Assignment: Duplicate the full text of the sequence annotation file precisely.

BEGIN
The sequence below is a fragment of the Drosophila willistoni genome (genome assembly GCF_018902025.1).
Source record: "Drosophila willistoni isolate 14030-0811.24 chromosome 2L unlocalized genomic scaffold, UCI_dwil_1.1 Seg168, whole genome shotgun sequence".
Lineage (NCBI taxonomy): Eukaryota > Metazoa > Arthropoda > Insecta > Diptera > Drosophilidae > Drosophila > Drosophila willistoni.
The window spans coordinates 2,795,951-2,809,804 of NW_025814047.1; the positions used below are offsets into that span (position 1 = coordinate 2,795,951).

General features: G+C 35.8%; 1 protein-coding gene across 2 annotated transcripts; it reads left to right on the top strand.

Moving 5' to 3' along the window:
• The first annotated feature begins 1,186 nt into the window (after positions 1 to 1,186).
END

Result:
The sequence below is a fragment of the Drosophila willistoni genome (genome assembly GCF_018902025.1).
Source record: "Drosophila willistoni isolate 14030-0811.24 chromosome 2L unlocalized genomic scaffold, UCI_dwil_1.1 Seg168, whole genome shotgun sequence".
Lineage (NCBI taxonomy): Eukaryota > Metazoa > Arthropoda > Insecta > Diptera > Drosophilidae > Drosophila > Drosophila willistoni.
The window spans coordinates 2,795,951-2,809,804 of NW_025814047.1; the positions used below are offsets into that span (position 1 = coordinate 2,795,951).

General features: G+C 35.8%; 1 protein-coding gene across 2 annotated transcripts; it reads left to right on the top strand.

Moving 5' to 3' along the window:
• The first annotated feature begins 1,186 nt into the window (after positions 1 to 1,186).